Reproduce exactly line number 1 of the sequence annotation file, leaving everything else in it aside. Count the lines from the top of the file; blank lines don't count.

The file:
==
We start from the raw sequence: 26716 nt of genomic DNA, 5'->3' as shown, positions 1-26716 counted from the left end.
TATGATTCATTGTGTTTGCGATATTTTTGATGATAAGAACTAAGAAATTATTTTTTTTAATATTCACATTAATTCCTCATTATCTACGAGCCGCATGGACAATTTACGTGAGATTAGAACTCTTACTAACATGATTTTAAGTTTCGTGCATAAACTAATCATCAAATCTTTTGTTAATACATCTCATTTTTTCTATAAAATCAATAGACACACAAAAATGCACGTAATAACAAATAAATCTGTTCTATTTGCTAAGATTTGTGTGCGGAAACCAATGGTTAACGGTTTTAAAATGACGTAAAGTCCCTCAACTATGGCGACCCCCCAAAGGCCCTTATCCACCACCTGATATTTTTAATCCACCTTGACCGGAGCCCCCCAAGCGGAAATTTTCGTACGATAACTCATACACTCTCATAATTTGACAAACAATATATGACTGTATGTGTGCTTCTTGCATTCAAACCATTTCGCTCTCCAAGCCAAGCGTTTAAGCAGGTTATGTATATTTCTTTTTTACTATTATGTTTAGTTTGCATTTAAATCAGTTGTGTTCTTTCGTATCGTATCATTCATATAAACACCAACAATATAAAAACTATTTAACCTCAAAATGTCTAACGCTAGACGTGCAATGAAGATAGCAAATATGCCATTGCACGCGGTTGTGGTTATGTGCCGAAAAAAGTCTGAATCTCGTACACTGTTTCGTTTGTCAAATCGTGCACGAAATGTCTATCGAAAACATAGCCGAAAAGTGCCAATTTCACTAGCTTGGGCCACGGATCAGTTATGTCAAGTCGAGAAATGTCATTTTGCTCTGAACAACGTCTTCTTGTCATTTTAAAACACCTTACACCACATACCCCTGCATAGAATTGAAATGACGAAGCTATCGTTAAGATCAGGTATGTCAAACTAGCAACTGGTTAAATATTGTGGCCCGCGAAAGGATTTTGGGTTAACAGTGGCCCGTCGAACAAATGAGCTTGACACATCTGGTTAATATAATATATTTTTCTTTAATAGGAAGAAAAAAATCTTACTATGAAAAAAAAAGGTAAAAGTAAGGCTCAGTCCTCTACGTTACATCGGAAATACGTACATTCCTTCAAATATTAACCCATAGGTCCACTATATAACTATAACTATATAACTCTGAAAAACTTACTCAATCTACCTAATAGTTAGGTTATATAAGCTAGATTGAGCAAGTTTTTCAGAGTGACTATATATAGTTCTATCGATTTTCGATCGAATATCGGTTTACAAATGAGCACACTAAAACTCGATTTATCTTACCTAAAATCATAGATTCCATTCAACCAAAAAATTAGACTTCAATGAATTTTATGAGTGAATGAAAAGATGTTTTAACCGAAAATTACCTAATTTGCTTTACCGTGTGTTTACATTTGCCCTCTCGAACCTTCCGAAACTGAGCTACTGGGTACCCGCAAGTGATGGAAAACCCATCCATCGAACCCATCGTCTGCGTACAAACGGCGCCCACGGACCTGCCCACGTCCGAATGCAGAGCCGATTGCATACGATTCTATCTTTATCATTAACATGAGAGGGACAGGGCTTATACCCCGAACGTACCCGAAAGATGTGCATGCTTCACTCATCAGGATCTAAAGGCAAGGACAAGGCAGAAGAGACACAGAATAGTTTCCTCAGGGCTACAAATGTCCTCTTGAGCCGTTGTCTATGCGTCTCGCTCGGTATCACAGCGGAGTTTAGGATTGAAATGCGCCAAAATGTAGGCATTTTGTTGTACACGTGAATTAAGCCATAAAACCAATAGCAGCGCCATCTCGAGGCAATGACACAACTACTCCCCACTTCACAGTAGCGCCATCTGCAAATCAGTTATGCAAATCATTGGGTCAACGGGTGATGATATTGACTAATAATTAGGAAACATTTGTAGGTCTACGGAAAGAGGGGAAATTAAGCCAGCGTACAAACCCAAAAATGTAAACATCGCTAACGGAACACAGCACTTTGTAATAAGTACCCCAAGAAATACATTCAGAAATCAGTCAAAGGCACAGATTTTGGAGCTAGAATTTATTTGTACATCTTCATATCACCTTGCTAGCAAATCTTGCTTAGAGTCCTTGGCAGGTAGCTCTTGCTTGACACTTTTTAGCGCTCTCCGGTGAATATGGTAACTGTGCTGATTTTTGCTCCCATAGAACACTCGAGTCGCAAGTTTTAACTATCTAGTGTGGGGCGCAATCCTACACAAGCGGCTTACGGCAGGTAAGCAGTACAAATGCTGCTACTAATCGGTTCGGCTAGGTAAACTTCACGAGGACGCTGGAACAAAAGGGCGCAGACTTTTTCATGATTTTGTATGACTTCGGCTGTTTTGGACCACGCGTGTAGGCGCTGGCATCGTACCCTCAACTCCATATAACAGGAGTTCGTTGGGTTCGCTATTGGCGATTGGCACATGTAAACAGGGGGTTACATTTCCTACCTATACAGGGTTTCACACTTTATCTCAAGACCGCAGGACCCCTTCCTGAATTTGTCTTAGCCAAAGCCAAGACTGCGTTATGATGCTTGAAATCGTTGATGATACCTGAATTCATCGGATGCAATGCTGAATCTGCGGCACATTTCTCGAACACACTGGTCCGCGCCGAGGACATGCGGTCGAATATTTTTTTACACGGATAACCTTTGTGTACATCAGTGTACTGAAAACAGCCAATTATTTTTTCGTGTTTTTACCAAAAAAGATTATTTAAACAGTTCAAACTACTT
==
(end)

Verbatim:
We start from the raw sequence: 26716 nt of genomic DNA, 5'->3' as shown, positions 1-26716 counted from the left end.